Evanston has long been a great place to sample dishes from around the world, but its dining scene got even more diverse with the opening of 527 Cafe last year. The Taiwanese spot is a novel treat, serving up huge portions of dishes you won’t find anywhere else in the area.
The counter service at 527 Davis St. is cheerfully decorated with bright orange chairs and large windows overlooking the street. A mosaic of mirrors hangs above the half-booths in the back of the restaurant and hanging lights provide a mellow glow. A TV screen displays a slide show, showcasing many of the dishes offered at the restaurant. This is very helpful for diners unfamiliar with the cuisine. The cafe had a decent crowd around lunchtime Saturday, mostly patronized by Northwestern students and young families.
Service & Food
A very friendly server quickly greeted us during my visit. She was happy to go over the menu and tell us what dishes are popular. She also explained their selection of Taiwanese drinks.
We ordered a glass of sweet soybean milk ($1.95) and a can of honey white gourd juice, one of the many imported beverages they offer. The soy milk was served warm, which was a little odd for our tastes, but pouring it over a glass of ice made it much more refreshing. The gourd juice was delicious, a sweet and slightly nutty drink.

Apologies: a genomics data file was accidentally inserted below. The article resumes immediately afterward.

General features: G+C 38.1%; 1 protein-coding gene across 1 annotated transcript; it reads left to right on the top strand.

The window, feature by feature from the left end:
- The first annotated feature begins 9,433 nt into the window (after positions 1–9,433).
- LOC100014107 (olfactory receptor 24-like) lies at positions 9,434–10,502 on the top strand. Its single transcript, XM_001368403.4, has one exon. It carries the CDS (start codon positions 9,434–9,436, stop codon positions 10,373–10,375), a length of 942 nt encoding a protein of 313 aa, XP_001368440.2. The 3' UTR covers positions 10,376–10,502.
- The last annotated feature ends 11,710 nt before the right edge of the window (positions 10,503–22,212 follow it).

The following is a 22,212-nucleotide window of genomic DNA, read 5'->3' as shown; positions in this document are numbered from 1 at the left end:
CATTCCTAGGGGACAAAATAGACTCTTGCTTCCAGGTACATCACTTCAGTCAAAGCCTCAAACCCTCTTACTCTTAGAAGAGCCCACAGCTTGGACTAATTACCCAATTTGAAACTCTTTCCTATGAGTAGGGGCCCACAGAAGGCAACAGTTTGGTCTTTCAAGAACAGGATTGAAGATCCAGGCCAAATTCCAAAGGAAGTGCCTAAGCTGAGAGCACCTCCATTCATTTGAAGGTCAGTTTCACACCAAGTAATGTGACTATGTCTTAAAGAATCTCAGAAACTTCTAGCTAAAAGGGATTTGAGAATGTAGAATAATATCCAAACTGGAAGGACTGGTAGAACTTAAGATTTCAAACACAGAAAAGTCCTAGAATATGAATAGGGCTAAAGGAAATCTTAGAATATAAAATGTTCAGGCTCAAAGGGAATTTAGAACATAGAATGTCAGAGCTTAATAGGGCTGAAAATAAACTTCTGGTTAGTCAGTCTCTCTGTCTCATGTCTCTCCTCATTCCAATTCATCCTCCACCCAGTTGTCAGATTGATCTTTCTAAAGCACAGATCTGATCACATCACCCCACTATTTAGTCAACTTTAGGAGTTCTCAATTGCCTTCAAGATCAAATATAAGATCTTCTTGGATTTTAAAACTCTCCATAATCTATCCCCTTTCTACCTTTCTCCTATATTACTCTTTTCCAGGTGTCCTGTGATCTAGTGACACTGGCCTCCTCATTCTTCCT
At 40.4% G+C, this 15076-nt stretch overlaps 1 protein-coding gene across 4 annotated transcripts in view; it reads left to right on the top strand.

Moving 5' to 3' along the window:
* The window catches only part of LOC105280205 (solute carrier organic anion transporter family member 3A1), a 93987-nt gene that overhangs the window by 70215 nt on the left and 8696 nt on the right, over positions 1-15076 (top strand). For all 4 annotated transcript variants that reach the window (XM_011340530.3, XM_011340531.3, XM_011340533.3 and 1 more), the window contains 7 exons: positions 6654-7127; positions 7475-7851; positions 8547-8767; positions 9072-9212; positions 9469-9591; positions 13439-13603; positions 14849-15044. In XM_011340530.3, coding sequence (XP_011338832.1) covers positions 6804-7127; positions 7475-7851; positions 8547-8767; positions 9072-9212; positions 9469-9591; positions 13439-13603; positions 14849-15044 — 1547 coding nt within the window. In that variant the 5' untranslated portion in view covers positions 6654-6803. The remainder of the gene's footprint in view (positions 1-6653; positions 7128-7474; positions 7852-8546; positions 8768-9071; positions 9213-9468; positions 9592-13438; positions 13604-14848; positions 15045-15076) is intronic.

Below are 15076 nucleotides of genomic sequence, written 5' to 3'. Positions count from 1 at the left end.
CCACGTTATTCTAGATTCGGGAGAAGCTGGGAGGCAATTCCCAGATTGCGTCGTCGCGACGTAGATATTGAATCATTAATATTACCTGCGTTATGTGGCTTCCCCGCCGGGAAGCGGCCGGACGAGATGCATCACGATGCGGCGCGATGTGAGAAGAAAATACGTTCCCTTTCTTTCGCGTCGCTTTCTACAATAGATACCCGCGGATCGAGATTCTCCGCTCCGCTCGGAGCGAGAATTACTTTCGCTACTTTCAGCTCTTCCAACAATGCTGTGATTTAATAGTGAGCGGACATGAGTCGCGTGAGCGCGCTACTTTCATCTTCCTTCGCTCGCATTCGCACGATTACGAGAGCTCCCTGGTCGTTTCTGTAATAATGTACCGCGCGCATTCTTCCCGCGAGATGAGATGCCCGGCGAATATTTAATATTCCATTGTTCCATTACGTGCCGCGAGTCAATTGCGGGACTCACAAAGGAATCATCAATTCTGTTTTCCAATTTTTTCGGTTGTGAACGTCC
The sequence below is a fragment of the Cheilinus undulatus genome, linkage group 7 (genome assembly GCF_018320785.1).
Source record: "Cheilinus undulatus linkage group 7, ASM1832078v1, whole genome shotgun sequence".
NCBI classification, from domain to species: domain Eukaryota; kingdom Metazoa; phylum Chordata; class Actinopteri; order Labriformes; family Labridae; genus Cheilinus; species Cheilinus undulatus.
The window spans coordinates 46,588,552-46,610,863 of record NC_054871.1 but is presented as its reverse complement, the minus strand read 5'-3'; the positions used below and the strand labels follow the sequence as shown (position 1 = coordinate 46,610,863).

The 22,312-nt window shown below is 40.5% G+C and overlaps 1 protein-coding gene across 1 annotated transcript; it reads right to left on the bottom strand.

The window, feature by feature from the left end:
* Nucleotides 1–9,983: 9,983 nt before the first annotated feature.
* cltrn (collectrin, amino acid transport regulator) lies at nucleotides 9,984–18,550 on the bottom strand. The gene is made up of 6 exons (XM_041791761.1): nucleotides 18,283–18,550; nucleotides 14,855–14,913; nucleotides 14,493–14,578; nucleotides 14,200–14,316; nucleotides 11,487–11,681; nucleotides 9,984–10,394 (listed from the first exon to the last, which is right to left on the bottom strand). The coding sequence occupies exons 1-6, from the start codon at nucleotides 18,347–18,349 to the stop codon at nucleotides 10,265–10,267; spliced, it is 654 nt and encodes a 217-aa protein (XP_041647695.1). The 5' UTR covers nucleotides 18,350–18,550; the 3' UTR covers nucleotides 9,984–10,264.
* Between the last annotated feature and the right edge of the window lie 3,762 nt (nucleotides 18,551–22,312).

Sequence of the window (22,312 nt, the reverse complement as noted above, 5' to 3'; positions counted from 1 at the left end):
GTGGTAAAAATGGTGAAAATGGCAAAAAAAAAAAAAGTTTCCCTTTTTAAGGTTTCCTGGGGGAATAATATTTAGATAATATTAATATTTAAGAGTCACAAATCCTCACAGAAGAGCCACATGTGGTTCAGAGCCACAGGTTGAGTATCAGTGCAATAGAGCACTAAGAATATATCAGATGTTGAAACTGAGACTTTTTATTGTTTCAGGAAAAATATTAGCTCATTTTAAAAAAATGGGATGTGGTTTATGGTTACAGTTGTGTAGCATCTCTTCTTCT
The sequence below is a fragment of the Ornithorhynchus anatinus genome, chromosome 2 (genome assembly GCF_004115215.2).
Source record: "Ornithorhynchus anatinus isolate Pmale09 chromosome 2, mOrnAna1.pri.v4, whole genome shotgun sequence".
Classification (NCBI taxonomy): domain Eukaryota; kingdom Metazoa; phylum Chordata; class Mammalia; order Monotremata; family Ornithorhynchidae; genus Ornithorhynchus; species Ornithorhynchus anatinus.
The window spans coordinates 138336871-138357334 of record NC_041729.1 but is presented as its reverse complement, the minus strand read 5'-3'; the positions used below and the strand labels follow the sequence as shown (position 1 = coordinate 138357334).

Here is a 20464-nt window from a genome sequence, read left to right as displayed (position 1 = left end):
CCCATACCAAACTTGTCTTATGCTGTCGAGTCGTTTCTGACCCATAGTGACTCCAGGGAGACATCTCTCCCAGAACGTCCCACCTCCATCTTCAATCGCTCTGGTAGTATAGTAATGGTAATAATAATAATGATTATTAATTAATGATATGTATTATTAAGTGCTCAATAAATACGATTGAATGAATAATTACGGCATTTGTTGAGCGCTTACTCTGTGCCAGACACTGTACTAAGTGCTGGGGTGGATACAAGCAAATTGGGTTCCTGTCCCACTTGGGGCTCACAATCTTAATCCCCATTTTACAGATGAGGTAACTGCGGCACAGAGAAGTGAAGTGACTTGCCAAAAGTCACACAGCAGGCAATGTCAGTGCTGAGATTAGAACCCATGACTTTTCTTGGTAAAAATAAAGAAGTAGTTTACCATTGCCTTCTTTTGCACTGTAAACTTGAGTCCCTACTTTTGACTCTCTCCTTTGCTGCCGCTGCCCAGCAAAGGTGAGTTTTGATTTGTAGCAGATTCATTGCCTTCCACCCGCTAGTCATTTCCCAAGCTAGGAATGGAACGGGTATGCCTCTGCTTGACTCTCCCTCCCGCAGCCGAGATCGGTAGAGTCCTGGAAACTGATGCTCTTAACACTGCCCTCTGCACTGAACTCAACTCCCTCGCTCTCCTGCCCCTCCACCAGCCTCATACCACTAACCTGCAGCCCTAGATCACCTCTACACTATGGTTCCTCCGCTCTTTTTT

There were a few orders before us, but food was still brought to our table quickly. We started by sharing a Korean taco ($2.75), which is a misnomer since it’s served on a bed of crispy seaweed rather than a taco shell, meaning its best eaten with a fork. It was our favorite dish, featuring a bed of sticky rice topped with savory bites of beef and strips of perfectly cooked kimchi, fermented spicy cabbage. It made a great starter, but a few would work for a full meal.
For entrees we went with our server’s recommendations and ordered the Taiwan beef noodle soup and kimchi beef fried rice (both $8.99). The soup was great, with a spicy broth flavored by plenty of fresh cilantro and big chunks of fatty beef. The soup includes large strips of tender bok choy and soft vermicelli noodles best eaten with chopsticks. The only problem is that the pieces of beef are so big they’re very difficult to eat.
The fried rice was more disappointing. While I appreciated that it wasn’t greasy at all, it lacked much flavor unless you got a bite of kimchi, even though we’d ordered it because we were told it was spicy. Instead it was mostly a pile of rice with peas, chunks of carrots and very thin pieces of fried beef.
Both dishes were huge, easily enough for two meals, which made their prices very affordable. 527 Cafe offers a unique quick-serve dining experience and I plan to be back soon to try more of their large menu.